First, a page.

Monday, December 17, 2007

The Hue and Cry over Huckabee

Now that Huckabee has surged ahead in the Iowa and South Carolina polls on the Republican nomination race, conservative bloggers and pundits have some interesting things to say about him and the race.

John Cole at Balloon Juice has some interesting selections. Good for a chuckle:

Can schadenfreude be fatal?

Andrew Sullivan has also weighed in at The Daily Dish.

It's amazing to me to watch Rich Lowry and Charles Krauthammer begin to panic at the signs of Christianism taking over the Republican party. Where, one wonders, have they been for the past decade? They have long pooh-poohed those of us who have been warning about this for a long time, while cozying up to Christianists for cynical or instrumental reasons. But now they want to draw the line. Alas, it's too late, I think...

Let me confess something here. When I examine my conscience, I realize, in fact, that my absolute opposition to the torture of other human beings is, at its root, a religious conviction. It springs from my Catholic faith, which, despite the best efforts of the Catholic hierarchy, endures. The inherent dignity of all human beings is something I believe is a reflection of God's will through the revelation of Jesus Christ. [...] And I certainly don't believe that opposition to torture depends on a religious base. Many, many atheists and agnostics have been heroes in the long history of outlawing torture. The two most influential on me, over the years, have been Camus and Orwell, two atheists whose sense of morality outshines that of many Christians.

This, to me, is the critical distinction between a Christianist and a mere Christian. One wants to infuse politics with religion; the other wants to respect both, separately, and to keep religion private. I should add I do not want to banish the word "God" from the public square. But I do want that invocation to be as thin and as empty and as formal as the Founders intended. The current Republican party has reinvented itself as a force on opposite grounds. The party of Huckabee and Romney, the party of Hewitt and Dobson, the party of Ponnuru and Neuhaus is emphatically not a secular party.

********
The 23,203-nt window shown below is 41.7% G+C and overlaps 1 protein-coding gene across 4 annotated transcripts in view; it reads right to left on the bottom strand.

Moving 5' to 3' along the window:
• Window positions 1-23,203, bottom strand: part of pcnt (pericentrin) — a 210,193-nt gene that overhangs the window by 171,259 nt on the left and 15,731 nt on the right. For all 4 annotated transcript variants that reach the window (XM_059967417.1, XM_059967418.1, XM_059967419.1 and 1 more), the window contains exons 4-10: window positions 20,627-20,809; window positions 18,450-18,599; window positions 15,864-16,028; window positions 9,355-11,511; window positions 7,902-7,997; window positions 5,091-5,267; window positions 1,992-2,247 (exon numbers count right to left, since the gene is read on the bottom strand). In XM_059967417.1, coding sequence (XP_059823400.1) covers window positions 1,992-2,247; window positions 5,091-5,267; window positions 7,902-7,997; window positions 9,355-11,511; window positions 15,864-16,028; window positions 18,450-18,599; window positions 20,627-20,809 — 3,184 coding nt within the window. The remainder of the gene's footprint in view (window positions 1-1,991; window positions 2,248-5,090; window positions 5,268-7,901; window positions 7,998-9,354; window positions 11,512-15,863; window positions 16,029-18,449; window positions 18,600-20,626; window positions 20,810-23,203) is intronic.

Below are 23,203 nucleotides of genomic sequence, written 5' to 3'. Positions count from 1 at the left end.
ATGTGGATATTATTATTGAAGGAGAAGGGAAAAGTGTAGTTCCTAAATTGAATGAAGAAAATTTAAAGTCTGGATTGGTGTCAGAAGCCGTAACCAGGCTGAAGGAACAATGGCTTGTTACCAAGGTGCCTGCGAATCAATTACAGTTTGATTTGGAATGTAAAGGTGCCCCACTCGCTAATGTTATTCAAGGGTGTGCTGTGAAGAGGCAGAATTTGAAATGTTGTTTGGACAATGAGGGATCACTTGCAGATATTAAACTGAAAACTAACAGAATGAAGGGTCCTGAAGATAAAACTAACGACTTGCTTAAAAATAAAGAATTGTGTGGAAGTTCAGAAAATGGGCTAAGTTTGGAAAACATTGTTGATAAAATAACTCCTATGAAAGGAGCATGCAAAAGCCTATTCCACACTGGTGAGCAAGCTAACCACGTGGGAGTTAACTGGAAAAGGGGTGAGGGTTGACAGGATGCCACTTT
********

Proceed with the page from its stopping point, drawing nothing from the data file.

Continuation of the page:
And that is why part of me, I confess, wants Huckabee to win. So he can lose. So the GOP can lose - as spectacularly and humiliatingly as possible. If we are to rid conservatism of this theocratic cancer, we need to start over. Maybe it has to get worse before it can get better. But it is certainly too late for fellow-traveling Christianists like Lowry and Krauthammer to start whining now. This is their party. And they asked for every last bit of it.

This post represents one of the reasons I read Sully, a conservative that I can communicate with though I may not agree with the conservative agenda he espouses at times.

I agree with Andrew about respecting both politics and religion, separately, and keeping religion private. Separation of church and state is a good thing. A look back at Henry VIII and Elizabeth I's reigns confirms the principle and their reigns are only two of many historical proofs.


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